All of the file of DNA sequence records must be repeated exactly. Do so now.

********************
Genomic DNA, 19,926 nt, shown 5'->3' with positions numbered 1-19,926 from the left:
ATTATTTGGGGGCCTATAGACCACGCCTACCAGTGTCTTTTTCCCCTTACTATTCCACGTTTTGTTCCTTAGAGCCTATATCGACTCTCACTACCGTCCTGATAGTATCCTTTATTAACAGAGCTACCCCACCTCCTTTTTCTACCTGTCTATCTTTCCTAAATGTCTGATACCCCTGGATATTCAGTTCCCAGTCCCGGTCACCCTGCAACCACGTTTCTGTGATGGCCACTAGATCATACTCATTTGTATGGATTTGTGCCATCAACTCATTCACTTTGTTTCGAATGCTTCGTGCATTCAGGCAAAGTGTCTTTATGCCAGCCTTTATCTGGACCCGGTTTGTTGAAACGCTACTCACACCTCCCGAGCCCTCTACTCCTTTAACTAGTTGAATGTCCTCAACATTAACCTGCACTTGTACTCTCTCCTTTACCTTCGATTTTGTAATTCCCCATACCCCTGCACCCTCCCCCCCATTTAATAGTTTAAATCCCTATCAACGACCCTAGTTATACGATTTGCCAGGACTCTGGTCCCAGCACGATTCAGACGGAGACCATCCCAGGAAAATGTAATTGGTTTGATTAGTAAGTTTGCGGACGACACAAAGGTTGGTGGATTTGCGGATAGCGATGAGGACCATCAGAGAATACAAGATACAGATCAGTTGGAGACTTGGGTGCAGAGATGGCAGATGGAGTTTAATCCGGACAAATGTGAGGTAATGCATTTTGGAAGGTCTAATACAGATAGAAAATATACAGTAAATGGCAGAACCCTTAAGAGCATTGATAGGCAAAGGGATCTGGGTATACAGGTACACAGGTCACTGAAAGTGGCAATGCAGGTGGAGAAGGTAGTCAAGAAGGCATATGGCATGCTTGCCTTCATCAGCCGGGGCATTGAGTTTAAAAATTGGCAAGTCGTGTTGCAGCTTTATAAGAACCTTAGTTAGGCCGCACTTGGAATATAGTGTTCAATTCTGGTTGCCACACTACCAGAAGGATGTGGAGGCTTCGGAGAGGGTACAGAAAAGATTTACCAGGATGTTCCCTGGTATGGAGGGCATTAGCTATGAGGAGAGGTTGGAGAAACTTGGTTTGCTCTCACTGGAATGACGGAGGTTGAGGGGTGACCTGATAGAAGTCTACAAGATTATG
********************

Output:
Genomic DNA, 19,926 nt, shown 5'->3' with positions numbered 1-19,926 from the left:
ATTATTTGGGGGCCTATAGACCACGCCTACCAGTGTCTTTTTCCCCTTACTATTCCACGTTTTGTTCCTTAGAGCCTATATCGACTCTCACTACCGTCCTGATAGTATCCTTTATTAACAGAGCTACCCCACCTCCTTTTTCTACCTGTCTATCTTTCCTAAATGTCTGATACCCCTGGATATTCAGTTCCCAGTCCCGGTCACCCTGCAACCACGTTTCTGTGATGGCCACTAGATCATACTCATTTGTATGGATTTGTGCCATCAACTCATTCACTTTGTTTCGAATGCTTCGTGCATTCAGGCAAAGTGTCTTTATGCCAGCCTTTATCTGGACCCGGTTTGTTGAAACGCTACTCACACCTCCCGAGCCCTCTACTCCTTTAACTAGTTGAATGTCCTCAACATTAACCTGCACTTGTACTCTCTCCTTTACCTTCGATTTTGTAATTCCCCATACCCCTGCACCCTCCCCCCCATTTAATAGTTTAAATCCCTATCAACGACCCTAGTTATACGATTTGCCAGGACTCTGGTCCCAGCACGATTCAGACGGAGACCATCCCAGGAAAATGTAATTGGTTTGATTAGTAAGTTTGCGGACGACACAAAGGTTGGTGGATTTGCGGATAGCGATGAGGACCATCAGAGAATACAAGATACAGATCAGTTGGAGACTTGGGTGCAGAGATGGCAGATGGAGTTTAATCCGGACAAATGTGAGGTAATGCATTTTGGAAGGTCTAATACAGATAGAAAATATACAGTAAATGGCAGAACCCTTAAGAGCATTGATAGGCAAAGGGATCTGGGTATACAGGTACACAGGTCACTGAAAGTGGCAATGCAGGTGGAGAAGGTAGTCAAGAAGGCATATGGCATGCTTGCCTTCATCAGCCGGGGCATTGAGTTTAAAAATTGGCAAGTCGTGTTGCAGCTTTATAAGAACCTTAGTTAGGCCGCACTTGGAATATAGTGTTCAATTCTGGTTGCCACACTACCAGAAGGATGTGGAGGCTTCGGAGAGGGTACAGAAAAGATTTACCAGGATGTTCCCTGGTATGGAGGGCATTAGCTATGAGGAGAGGTTGGAGAAACTTGGTTTGCTCTCACTGGAATGACGGAGGTTGAGGGGTGACCTGATAGAAGTCTACAAGATTATG